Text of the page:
JJ: Was there bat-flipping in the league even back then?
DK: I honestly can’t remember if I witnessed a bat-flip on my first trip to a KBO game, but as I began following more games, the flair from guys’ at-bats stuck with me because having only watched MLB and minor league baseball, it was all new to me. In recent years, I have gone back and watched some highlights from the early 90s and saw a few bat-flips and flair during those years. I know a few articles in the past have tried to pinpoint the origins of the bat-flips, but there has been no consensus as to where it all began – do we simply blame sports highlight shows on TV for it all, or is it a true bat-release technique?
JJ: Do you see distinct differences between the KBO of 20 years ago and the KBO of today?
DK: Some differences that I have noticed over the last couple of decades range anywhere from aesthetics to strategy. When I began attending games and even following the league, attendance ranged around 4,000-5,000 per game. The league saw a high in 2012 of 13,400 per game; it’s settled down to about 10,000-11,000 fans a game. A simple increase of five or six thousand fans per game has changed the atmosphere, as games are now louder than ever. Unfortunately for the first part of this season, KBO games will be fanless and it will be interesting to see how players respond to the quiet of stadiums and the ability to be heard on TV cameras when simply chatting or talking.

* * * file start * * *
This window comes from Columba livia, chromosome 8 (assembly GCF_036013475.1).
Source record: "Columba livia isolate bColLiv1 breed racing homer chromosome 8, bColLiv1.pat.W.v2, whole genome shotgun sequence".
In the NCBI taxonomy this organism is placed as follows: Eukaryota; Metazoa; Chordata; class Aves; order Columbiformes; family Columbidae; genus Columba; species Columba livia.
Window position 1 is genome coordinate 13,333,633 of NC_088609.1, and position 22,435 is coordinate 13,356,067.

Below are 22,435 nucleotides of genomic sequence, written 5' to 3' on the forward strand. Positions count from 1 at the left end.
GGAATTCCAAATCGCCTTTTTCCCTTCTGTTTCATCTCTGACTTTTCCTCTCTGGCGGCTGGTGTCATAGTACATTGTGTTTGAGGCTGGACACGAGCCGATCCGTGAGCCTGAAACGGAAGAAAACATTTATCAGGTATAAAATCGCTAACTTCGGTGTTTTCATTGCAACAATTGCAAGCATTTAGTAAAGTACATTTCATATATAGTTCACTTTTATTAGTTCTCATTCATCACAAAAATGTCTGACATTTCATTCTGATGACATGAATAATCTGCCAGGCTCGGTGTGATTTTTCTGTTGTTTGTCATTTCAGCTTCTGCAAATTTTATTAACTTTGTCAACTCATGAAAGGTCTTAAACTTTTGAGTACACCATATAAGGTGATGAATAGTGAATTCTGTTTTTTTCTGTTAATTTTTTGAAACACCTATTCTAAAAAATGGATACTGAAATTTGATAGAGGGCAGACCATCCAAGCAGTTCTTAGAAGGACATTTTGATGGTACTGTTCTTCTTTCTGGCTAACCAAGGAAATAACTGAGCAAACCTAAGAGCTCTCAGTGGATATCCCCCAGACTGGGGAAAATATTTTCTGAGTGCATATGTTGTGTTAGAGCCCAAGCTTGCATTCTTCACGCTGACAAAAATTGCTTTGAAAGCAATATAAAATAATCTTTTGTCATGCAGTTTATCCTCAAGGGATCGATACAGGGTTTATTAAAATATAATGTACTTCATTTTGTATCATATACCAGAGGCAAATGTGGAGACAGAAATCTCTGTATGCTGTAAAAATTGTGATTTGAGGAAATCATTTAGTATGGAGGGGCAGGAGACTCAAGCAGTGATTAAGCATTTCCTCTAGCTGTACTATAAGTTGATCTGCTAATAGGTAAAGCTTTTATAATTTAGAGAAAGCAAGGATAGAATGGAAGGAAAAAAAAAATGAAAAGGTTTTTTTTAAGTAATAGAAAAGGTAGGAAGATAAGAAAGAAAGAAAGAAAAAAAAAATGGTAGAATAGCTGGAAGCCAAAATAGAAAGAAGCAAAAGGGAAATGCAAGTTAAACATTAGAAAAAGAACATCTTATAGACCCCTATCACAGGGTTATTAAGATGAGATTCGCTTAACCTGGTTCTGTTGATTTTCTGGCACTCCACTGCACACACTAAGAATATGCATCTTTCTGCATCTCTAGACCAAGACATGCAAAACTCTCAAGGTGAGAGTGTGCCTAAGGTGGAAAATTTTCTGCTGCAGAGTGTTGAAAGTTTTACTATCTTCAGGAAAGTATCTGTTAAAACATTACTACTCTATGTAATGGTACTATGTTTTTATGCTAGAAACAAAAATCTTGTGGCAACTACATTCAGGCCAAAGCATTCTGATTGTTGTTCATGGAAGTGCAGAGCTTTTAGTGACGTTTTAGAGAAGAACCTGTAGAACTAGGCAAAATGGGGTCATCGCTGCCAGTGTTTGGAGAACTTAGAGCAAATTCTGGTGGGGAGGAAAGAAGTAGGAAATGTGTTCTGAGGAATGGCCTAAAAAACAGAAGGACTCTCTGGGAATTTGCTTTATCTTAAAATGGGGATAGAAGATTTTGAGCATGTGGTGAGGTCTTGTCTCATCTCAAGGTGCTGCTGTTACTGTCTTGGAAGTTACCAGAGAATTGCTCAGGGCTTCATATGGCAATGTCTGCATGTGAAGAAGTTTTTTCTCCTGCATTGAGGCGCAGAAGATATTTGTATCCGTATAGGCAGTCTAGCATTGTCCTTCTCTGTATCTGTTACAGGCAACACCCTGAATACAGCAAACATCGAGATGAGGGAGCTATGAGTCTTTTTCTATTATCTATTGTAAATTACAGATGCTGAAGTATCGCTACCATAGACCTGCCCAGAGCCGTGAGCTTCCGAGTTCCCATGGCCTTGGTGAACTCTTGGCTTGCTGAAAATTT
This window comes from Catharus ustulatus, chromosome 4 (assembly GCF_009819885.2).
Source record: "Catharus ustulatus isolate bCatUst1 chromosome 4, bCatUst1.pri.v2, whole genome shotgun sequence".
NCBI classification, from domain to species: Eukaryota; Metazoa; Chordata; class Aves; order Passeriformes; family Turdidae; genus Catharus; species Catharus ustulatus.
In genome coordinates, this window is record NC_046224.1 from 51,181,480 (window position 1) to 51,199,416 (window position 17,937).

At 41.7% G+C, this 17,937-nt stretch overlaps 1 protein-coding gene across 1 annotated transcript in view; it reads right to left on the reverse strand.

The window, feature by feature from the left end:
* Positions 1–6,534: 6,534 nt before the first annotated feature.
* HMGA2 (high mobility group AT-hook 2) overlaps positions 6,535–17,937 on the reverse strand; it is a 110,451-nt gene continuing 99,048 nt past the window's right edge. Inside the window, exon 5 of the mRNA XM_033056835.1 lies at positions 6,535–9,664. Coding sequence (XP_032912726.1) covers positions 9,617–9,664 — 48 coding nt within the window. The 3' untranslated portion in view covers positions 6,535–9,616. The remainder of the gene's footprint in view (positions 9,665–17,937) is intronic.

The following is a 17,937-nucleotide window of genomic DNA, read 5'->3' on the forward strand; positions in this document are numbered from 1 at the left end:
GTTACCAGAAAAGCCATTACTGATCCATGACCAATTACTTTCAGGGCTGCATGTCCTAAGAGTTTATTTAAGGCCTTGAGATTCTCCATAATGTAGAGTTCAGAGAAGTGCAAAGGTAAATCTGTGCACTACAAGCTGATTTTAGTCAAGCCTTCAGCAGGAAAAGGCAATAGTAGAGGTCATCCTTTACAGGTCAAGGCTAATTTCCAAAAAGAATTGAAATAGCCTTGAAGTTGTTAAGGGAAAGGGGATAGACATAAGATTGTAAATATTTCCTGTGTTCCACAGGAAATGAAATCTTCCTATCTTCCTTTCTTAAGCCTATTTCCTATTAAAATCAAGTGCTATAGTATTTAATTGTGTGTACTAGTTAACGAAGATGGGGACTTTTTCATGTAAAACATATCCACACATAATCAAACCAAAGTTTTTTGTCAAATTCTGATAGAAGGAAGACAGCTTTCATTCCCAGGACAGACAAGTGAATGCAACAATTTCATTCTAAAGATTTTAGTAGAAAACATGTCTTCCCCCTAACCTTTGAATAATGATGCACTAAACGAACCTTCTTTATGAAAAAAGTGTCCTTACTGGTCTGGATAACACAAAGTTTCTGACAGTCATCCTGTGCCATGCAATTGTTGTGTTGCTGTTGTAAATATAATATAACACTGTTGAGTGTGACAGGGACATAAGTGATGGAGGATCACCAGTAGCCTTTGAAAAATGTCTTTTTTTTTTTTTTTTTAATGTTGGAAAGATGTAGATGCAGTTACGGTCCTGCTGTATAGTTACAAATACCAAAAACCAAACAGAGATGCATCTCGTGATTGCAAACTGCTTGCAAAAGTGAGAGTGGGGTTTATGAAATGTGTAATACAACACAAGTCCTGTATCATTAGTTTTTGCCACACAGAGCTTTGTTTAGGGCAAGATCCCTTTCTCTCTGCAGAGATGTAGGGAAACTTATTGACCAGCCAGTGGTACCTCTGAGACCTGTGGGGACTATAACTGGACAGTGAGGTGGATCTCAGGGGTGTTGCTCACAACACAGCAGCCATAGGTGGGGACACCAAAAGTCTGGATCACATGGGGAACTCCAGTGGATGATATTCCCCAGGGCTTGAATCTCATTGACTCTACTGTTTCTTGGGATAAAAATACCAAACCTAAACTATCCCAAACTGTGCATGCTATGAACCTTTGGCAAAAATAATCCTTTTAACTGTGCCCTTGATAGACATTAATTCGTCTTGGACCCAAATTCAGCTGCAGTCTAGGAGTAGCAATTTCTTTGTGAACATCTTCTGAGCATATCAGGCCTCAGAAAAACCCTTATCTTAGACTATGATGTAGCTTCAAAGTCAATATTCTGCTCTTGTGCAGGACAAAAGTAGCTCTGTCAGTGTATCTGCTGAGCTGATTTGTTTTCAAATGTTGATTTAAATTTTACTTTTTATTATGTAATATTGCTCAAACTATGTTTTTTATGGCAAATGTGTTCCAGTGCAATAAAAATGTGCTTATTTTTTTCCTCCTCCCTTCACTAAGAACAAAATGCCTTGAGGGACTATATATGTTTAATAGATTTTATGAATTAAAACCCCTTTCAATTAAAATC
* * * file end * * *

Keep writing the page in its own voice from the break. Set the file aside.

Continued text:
One other thing that’s changed since I began following is that all games are now televised on specific sports channels with pre- and post-game analysis. When I first began watching, there were not a lot shows dedicated strictly to the KBO.